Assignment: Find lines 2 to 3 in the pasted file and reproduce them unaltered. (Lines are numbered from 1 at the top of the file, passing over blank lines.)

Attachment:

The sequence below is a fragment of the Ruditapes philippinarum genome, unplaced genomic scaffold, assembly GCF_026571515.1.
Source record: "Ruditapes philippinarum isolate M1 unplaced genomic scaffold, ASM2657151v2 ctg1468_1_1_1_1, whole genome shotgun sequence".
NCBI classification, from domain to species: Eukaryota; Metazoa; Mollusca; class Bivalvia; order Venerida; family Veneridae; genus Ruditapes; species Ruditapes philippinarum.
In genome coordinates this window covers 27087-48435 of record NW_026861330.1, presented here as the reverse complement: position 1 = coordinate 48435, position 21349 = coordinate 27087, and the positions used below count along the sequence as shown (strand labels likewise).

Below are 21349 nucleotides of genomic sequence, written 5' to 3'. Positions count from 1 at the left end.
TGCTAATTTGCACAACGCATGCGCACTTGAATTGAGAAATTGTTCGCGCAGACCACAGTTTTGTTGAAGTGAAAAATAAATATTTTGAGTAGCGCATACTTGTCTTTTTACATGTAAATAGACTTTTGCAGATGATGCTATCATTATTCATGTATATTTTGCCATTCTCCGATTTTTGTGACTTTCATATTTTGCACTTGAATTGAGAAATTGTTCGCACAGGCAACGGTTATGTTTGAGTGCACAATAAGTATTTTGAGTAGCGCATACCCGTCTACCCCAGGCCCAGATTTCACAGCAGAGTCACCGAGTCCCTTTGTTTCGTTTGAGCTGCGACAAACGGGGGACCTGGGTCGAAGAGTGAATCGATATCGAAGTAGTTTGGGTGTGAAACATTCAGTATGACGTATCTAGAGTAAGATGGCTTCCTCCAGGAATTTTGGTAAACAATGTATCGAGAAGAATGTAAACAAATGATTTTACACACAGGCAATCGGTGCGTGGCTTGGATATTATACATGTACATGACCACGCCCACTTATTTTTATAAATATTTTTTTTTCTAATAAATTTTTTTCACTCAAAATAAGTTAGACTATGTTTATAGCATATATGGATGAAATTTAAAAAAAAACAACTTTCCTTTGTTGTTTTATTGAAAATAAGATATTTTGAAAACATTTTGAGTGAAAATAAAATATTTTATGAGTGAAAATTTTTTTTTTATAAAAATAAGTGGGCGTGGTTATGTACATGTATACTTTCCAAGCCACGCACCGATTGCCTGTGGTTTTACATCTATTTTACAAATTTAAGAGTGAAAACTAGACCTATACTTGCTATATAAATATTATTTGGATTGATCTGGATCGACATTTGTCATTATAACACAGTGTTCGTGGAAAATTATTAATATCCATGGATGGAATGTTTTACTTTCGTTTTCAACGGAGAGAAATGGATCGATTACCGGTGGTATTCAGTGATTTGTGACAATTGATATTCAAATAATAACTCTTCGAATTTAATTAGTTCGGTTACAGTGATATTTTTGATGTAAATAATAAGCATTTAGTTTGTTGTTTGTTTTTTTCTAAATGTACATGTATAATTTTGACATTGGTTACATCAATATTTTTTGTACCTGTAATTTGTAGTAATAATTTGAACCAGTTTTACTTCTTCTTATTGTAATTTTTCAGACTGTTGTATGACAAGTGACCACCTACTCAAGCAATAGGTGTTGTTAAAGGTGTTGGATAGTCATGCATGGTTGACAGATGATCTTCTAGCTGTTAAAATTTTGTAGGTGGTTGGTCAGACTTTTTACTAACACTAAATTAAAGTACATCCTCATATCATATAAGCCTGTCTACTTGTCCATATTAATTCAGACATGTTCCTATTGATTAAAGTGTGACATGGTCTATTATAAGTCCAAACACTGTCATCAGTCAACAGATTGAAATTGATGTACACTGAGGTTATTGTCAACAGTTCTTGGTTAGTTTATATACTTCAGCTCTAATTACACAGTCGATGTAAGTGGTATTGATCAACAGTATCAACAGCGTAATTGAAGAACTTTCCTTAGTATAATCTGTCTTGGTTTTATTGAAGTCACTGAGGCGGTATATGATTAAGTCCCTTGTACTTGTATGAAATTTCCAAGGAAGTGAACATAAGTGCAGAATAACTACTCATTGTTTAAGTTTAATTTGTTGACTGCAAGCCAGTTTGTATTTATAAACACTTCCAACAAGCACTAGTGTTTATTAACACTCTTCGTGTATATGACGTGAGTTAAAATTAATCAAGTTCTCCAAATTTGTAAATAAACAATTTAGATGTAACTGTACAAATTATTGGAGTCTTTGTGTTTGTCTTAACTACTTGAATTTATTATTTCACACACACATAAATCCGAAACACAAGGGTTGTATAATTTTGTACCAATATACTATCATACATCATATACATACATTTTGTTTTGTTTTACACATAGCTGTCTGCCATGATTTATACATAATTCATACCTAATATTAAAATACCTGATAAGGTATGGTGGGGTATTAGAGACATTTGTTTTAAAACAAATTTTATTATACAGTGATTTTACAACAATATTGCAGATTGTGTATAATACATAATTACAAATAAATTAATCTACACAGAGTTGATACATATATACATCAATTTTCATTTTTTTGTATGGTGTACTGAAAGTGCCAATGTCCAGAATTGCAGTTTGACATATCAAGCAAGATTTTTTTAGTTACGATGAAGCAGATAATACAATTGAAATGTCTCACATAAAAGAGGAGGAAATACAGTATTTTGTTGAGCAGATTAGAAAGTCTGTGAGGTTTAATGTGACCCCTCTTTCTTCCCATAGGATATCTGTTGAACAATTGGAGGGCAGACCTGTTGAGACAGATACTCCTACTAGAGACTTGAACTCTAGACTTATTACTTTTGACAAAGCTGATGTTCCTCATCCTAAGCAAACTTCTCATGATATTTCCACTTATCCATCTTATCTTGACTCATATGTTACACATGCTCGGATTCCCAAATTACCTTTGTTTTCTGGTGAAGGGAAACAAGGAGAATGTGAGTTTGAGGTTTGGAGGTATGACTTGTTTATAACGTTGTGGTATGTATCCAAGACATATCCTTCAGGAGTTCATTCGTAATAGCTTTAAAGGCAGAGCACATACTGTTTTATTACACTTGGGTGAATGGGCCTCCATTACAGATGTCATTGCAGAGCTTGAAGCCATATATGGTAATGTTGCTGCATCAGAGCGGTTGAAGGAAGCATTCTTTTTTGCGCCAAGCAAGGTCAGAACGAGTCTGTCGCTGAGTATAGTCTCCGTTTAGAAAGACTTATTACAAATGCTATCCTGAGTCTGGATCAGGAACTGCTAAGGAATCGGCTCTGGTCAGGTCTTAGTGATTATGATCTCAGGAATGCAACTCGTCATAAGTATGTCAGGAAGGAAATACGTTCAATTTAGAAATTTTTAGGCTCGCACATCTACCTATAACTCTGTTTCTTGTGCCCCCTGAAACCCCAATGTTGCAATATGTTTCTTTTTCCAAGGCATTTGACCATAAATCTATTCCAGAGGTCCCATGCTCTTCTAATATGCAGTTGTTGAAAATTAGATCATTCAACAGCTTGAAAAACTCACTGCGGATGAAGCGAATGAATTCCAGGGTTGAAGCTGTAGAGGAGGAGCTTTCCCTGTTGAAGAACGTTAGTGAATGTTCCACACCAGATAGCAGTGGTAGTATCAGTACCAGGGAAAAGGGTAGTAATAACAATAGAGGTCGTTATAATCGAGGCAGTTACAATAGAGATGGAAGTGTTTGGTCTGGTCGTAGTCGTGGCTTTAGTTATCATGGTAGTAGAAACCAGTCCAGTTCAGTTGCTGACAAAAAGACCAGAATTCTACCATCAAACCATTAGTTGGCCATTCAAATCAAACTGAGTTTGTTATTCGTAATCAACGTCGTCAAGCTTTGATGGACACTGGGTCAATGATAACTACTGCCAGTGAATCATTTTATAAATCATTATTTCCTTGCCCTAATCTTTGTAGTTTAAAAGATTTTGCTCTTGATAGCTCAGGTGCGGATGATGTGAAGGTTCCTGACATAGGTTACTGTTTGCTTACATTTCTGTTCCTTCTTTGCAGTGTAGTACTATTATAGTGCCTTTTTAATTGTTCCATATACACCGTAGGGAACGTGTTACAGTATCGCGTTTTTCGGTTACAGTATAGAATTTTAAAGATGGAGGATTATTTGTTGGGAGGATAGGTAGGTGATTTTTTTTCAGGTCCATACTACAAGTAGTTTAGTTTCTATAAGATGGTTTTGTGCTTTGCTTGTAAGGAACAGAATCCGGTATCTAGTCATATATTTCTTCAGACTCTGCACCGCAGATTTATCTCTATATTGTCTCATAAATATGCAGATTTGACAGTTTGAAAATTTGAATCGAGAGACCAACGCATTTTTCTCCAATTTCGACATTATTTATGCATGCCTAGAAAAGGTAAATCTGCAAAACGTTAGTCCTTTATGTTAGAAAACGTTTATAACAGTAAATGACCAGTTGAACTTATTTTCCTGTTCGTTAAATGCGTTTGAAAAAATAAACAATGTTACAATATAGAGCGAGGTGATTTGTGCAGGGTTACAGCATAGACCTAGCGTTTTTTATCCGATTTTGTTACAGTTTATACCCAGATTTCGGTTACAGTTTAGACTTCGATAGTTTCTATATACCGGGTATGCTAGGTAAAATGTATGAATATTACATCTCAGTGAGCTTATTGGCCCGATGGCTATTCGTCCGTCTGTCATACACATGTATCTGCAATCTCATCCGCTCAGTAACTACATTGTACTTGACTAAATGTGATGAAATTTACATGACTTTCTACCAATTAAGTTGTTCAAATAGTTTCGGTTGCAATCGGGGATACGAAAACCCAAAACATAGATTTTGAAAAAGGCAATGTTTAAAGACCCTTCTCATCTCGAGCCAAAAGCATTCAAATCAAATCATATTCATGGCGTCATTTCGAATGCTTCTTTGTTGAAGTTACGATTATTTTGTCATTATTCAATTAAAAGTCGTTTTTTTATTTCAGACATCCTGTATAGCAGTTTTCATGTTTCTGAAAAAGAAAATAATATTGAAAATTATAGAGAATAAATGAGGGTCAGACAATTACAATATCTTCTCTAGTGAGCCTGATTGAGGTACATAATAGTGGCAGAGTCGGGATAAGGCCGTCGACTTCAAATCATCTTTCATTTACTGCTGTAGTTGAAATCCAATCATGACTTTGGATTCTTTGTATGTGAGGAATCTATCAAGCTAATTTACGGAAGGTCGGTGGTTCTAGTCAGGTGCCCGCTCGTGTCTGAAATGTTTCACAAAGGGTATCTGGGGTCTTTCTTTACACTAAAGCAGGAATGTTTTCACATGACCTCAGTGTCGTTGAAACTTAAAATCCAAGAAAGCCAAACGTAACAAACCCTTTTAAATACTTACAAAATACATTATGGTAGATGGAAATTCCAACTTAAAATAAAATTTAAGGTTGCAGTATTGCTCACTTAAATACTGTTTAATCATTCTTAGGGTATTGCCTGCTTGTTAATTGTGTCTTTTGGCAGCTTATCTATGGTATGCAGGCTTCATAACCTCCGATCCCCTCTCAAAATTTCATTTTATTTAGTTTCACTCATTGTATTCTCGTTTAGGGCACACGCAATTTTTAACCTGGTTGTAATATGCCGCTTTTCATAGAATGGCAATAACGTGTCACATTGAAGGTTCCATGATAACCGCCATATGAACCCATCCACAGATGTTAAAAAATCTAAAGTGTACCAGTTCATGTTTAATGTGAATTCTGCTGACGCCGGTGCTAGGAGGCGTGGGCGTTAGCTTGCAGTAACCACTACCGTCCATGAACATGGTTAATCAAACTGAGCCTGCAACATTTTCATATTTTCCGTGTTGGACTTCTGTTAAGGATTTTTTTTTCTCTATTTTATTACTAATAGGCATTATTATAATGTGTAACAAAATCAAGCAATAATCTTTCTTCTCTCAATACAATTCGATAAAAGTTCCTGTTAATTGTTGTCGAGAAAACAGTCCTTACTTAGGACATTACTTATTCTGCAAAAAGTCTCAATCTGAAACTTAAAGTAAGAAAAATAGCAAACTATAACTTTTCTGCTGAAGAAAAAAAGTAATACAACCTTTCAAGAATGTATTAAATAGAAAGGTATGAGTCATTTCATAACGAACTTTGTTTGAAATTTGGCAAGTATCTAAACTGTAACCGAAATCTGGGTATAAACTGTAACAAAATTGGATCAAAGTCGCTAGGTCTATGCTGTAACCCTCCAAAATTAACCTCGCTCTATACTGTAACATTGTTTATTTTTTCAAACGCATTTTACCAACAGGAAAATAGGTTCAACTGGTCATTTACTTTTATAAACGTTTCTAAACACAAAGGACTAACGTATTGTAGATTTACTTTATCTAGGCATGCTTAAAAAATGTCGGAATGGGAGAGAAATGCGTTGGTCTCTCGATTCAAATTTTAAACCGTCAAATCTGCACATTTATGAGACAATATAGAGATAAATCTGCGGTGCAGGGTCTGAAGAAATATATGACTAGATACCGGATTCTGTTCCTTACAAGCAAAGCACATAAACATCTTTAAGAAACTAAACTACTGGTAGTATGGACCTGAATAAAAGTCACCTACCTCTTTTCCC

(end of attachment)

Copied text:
Source record: "Ruditapes philippinarum isolate M1 unplaced genomic scaffold, ASM2657151v2 ctg1468_1_1_1_1, whole genome shotgun sequence".
NCBI classification, from domain to species: Eukaryota; Metazoa; Mollusca; class Bivalvia; order Venerida; family Veneridae; genus Ruditapes; species Ruditapes philippinarum.